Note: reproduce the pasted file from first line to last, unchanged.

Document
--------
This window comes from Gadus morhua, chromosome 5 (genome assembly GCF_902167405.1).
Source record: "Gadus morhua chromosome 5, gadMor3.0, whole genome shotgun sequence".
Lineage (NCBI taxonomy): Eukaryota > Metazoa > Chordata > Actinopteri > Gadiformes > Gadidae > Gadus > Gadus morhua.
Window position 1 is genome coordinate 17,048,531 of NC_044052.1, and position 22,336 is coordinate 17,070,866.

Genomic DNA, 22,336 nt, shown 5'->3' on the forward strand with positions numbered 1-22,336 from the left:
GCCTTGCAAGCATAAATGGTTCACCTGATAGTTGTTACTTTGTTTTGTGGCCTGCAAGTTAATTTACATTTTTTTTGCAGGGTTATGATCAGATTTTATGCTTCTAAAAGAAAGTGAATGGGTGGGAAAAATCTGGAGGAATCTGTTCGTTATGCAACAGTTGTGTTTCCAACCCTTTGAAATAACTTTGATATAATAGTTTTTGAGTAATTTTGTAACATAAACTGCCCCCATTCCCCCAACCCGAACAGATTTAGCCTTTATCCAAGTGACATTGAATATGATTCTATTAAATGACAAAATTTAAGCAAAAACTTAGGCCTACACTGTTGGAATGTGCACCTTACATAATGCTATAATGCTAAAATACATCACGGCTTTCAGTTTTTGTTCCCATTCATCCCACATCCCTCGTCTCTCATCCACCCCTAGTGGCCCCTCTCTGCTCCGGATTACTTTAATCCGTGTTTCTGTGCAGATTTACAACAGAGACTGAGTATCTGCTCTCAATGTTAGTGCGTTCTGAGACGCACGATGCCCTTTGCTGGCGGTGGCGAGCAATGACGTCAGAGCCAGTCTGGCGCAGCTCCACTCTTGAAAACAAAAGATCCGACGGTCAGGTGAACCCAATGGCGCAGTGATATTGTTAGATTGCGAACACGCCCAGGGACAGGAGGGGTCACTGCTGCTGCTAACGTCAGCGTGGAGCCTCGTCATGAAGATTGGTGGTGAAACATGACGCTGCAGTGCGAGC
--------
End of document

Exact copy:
This window comes from Gadus morhua, chromosome 5 (genome assembly GCF_902167405.1).
Source record: "Gadus morhua chromosome 5, gadMor3.0, whole genome shotgun sequence".
Lineage (NCBI taxonomy): Eukaryota > Metazoa > Chordata > Actinopteri > Gadiformes > Gadidae > Gadus > Gadus morhua.
Window position 1 is genome coordinate 17,048,531 of NC_044052.1, and position 22,336 is coordinate 17,070,866.

Genomic DNA, 22,336 nt, shown 5'->3' on the forward strand with positions numbered 1-22,336 from the left:
GCCTTGCAAGCATAAATGGTTCACCTGATAGTTGTTACTTTGTTTTGTGGCCTGCAAGTTAATTTACATTTTTTTTGCAGGGTTATGATCAGATTTTATGCTTCTAAAAGAAAGTGAATGGGTGGGAAAAATCTGGAGGAATCTGTTCGTTATGCAACAGTTGTGTTTCCAACCCTTTGAAATAACTTTGATATAATAGTTTTTGAGTAATTTTGTAACATAAACTGCCCCCATTCCCCCAACCCGAACAGATTTAGCCTTTATCCAAGTGACATTGAATATGATTCTATTAAATGACAAAATTTAAGCAAAAACTTAGGCCTACACTGTTGGAATGTGCACCTTACATAATGCTATAATGCTAAAATACATCACGGCTTTCAGTTTTTGTTCCCATTCATCCCACATCCCTCGTCTCTCATCCACCCCTAGTGGCCCCTCTCTGCTCCGGATTACTTTAATCCGTGTTTCTGTGCAGATTTACAACAGAGACTGAGTATCTGCTCTCAATGTTAGTGCGTTCTGAGACGCACGATGCCCTTTGCTGGCGGTGGCGAGCAATGACGTCAGAGCCAGTCTGGCGCAGCTCCACTCTTGAAAACAAAAGATCCGACGGTCAGGTGAACCCAATGGCGCAGTGATATTGTTAGATTGCGAACACGCCCAGGGACAGGAGGGGTCACTGCTGCTGCTAACGTCAGCGTGGAGCCTCGTCATGAAGATTGGTGGTGAAACATGACGCTGCAGTGCGAGC